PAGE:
IL-10-producing CD4 T regulatory cells
One potent mechanism of CD4 T cell exerted regulatory functions is the secretion of the immunosuppressive cytokine IL-10. Development of virus-specific CD4 T cells producing IL-10 has been reported for numerous herpes virus infections, such as VZV (Vukmanovic-Stejic et al., 2013), HSV (Ramakrishna et al., 2011), CMV (Humphreys et al., 2007a), and EBV (Marshall et al., 2003) infections. The secretion of IL-10 has been detected in different subsets of CD4 T cells, including FoxP3+ CD4 cells (Wingate et al., 2009; Vukmanovic-Stejic et al., 2013) or FoxP3− CD4 cells (Marshall et al., 2003; Ramakrishna et al., 2011).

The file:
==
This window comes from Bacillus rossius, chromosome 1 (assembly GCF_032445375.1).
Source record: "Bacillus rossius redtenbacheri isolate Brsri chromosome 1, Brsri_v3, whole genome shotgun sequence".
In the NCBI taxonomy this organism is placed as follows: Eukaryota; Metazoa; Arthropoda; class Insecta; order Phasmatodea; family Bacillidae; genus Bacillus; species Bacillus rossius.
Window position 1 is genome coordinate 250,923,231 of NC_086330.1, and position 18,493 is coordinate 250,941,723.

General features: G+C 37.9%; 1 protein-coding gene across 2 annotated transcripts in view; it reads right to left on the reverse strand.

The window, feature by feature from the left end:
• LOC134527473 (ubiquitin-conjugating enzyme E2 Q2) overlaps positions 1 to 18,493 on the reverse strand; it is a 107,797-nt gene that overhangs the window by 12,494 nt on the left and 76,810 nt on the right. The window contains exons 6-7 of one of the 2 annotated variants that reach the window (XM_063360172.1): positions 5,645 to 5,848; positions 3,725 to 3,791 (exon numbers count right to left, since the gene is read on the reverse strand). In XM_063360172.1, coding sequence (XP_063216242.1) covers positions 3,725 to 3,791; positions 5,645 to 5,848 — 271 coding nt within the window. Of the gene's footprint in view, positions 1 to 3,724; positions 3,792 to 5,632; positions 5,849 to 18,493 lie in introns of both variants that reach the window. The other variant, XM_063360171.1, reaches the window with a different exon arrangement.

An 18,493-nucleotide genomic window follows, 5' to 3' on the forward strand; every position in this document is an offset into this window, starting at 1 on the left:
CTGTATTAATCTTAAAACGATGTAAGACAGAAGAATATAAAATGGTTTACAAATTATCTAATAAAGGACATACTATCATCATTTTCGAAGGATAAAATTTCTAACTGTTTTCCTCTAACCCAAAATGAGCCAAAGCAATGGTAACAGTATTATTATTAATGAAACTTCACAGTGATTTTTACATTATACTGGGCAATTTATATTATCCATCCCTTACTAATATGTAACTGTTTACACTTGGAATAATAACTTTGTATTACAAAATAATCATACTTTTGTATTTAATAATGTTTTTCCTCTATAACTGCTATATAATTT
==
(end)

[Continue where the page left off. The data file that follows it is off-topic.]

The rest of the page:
CD4 T cell-derived IL-10 is in general proposed to serve as an inhibitory mechanism to regulate the function of other immune cells, such as macrophages and APCs or IFNγ-producing CD4 T cells (Saraiva and O’Garra, 2010) and thus to suppress immunopathology inferred by activated immune cells. Recently, in an HSV-induced encephalitis model, IL-10 production by FoxP3−ICOS+ CD4 T cells was shown to suppress the pathogenic function of inflammatory macrophages in the brain (Ramakrishna et al., 2011). Moreover, the recovery from EBV-induced infectious mononucleosis has been correlated with the appearance of IL-10-secreting virus-specific CD4 T cells (Marshall et al., 2007). These CD4 T cells were specific for the latent EBV antigen LMP-1 and were shown to inhibit IFNγ secretion of CD4 T cells of other EBV antigen specificities. Furthermore, during the persistent phase of MCMV infection, IL-10-producing FoxP3− CD4 T cells have been detected selectively in salivary gland mucosal tissue, which is a major site of mouse CMV persistence and hence an important organ for horizontal virus transmission (Humphreys et al., 2007a). Interestingly, the activation of CD40-CD40L pathway altered the ratio of IFNγ- to IL-10- secreting CD4 T cells in this mucosal tissue, suggesting that IL-10 may act to suppress the downstream effects of co-stimulatory-mediated signaling pathways.